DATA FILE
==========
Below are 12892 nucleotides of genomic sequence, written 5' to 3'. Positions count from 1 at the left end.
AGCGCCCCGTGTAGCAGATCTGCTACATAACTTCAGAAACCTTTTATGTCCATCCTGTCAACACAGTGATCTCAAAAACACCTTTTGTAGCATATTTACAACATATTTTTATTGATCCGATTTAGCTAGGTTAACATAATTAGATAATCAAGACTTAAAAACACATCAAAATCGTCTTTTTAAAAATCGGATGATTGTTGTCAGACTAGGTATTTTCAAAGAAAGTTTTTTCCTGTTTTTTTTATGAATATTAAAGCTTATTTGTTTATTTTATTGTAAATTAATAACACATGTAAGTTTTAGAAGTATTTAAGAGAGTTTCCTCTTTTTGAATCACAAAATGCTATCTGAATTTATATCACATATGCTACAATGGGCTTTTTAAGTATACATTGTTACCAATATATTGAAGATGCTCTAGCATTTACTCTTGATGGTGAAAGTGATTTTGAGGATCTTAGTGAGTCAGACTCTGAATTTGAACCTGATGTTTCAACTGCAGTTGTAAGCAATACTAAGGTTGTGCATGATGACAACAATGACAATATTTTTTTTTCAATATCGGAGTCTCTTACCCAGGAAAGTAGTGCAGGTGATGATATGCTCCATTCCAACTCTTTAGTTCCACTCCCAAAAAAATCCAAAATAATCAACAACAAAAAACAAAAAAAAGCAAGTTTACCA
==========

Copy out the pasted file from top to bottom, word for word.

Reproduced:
Below are 12892 nucleotides of genomic sequence, written 5' to 3'. Positions count from 1 at the left end.
AGCGCCCCGTGTAGCAGATCTGCTACATAACTTCAGAAACCTTTTATGTCCATCCTGTCAACACAGTGATCTCAAAAACACCTTTTGTAGCATATTTACAACATATTTTTATTGATCCGATTTAGCTAGGTTAACATAATTAGATAATCAAGACTTAAAAACACATCAAAATCGTCTTTTTAAAAATCGGATGATTGTTGTCAGACTAGGTATTTTCAAAGAAAGTTTTTTCCTGTTTTTTTTATGAATATTAAAGCTTATTTGTTTATTTTATTGTAAATTAATAACACATGTAAGTTTTAGAAGTATTTAAGAGAGTTTCCTCTTTTTGAATCACAAAATGCTATCTGAATTTATATCACATATGCTACAATGGGCTTTTTAAGTATACATTGTTACCAATATATTGAAGATGCTCTAGCATTTACTCTTGATGGTGAAAGTGATTTTGAGGATCTTAGTGAGTCAGACTCTGAATTTGAACCTGATGTTTCAACTGCAGTTGTAAGCAATACTAAGGTTGTGCATGATGACAACAATGACAATATTTTTTTTTCAATATCGGAGTCTCTTACCCAGGAAAGTAGTGCAGGTGATGATATGCTCCATTCCAACTCTTTAGTTCCACTCCCAAAAAAATCCAAAATAATCAACAACAAAAAACAAAAAAAAGCAAGTTTACCA